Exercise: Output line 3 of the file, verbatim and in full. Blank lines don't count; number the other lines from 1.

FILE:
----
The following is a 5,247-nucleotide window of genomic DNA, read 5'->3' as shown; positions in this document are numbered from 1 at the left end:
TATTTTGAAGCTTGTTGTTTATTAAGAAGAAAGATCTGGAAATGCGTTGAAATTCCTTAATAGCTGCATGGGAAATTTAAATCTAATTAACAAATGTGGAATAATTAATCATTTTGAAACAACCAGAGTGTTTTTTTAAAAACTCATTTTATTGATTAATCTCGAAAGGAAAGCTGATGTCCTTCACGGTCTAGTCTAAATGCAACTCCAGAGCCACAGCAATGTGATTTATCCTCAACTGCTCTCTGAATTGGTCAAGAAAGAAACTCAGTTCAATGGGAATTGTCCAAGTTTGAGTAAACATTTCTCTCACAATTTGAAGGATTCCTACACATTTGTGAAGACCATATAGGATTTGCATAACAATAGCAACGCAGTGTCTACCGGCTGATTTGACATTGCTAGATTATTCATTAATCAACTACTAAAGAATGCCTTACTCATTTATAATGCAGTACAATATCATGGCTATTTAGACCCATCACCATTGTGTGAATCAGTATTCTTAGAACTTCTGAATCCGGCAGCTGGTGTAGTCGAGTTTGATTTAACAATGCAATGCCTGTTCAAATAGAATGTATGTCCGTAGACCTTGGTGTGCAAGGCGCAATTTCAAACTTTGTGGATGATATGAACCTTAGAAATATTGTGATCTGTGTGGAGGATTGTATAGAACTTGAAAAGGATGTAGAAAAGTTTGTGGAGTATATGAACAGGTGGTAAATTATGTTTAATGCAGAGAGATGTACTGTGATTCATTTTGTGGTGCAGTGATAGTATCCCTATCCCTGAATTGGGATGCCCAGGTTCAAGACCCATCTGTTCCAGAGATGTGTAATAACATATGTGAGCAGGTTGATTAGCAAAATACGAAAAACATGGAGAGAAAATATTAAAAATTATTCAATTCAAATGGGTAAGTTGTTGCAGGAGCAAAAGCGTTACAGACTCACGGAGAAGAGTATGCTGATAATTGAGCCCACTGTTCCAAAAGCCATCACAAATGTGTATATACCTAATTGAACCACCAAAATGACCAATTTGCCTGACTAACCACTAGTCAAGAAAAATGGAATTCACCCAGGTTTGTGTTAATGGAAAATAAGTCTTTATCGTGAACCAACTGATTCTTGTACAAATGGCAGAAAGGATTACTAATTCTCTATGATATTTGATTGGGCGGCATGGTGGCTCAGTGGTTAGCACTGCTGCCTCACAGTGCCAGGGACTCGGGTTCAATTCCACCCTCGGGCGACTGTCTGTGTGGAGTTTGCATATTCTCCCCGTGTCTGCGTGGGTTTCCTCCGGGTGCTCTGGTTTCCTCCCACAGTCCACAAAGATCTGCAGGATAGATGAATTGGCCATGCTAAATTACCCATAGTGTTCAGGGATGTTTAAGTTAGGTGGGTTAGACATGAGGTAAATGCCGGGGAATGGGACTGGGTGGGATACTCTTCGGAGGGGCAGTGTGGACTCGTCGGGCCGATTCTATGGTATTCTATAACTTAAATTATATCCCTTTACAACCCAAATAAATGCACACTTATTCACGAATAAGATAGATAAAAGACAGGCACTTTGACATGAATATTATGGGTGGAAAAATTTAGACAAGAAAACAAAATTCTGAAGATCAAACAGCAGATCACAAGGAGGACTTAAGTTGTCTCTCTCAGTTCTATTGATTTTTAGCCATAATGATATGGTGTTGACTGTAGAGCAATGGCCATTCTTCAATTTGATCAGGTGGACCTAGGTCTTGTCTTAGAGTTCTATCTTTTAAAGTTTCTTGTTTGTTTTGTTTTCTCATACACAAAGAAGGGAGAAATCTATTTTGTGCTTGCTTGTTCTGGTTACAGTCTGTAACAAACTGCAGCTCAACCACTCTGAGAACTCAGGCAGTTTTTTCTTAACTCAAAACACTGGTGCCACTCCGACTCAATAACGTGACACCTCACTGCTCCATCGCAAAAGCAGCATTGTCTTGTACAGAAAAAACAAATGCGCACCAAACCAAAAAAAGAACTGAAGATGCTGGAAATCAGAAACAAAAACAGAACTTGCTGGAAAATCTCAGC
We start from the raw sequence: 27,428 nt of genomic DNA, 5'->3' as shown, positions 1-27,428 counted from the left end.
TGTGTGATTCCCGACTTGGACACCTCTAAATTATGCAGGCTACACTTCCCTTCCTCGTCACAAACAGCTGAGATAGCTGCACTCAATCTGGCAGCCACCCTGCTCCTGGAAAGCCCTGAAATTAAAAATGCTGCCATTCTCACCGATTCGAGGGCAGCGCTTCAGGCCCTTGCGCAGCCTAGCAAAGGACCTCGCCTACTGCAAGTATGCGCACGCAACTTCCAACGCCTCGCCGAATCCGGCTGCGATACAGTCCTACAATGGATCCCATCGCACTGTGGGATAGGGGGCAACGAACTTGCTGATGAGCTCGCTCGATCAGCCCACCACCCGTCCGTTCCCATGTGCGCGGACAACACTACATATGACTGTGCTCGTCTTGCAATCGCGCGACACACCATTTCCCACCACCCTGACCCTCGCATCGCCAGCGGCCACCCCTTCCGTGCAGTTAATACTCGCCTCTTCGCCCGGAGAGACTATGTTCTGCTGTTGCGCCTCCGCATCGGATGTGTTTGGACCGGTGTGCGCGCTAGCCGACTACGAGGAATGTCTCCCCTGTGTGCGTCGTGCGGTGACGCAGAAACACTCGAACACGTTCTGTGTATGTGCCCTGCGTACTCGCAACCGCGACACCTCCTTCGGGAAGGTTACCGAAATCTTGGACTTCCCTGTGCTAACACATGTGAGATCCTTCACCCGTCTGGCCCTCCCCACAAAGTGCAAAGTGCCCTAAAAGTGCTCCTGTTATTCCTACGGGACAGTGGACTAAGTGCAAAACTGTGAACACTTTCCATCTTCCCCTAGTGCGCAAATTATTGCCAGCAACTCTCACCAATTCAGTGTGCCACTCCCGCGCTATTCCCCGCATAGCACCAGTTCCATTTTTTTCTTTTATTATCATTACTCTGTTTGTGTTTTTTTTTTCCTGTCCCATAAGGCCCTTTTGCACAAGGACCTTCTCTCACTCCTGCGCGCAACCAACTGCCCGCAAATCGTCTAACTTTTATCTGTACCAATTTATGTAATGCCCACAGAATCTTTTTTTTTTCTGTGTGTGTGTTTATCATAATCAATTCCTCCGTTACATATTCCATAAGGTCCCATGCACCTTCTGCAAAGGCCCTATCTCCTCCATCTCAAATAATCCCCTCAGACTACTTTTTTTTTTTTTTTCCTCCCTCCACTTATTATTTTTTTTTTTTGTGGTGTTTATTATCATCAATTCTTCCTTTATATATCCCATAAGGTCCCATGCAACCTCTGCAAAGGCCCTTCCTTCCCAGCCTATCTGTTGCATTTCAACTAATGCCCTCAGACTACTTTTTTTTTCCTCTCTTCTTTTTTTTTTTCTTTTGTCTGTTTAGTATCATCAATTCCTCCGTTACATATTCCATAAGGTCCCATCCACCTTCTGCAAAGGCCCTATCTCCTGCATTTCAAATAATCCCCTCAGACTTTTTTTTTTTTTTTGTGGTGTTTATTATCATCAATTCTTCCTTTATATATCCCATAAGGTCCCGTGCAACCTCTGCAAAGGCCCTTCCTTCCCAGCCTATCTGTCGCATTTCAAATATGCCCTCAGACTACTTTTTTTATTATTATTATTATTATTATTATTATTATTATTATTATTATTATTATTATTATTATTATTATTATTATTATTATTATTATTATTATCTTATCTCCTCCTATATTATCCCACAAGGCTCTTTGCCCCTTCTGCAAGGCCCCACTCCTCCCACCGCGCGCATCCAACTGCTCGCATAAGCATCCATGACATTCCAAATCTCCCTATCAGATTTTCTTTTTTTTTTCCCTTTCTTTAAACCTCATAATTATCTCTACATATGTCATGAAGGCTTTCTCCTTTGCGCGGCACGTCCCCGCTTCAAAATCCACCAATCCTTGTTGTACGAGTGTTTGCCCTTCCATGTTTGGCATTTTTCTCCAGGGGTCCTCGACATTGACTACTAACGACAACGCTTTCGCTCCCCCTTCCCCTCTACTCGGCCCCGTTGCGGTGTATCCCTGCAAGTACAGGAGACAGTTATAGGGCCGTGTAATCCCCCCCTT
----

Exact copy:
We start from the raw sequence: 27,428 nt of genomic DNA, 5'->3' as shown, positions 1-27,428 counted from the left end.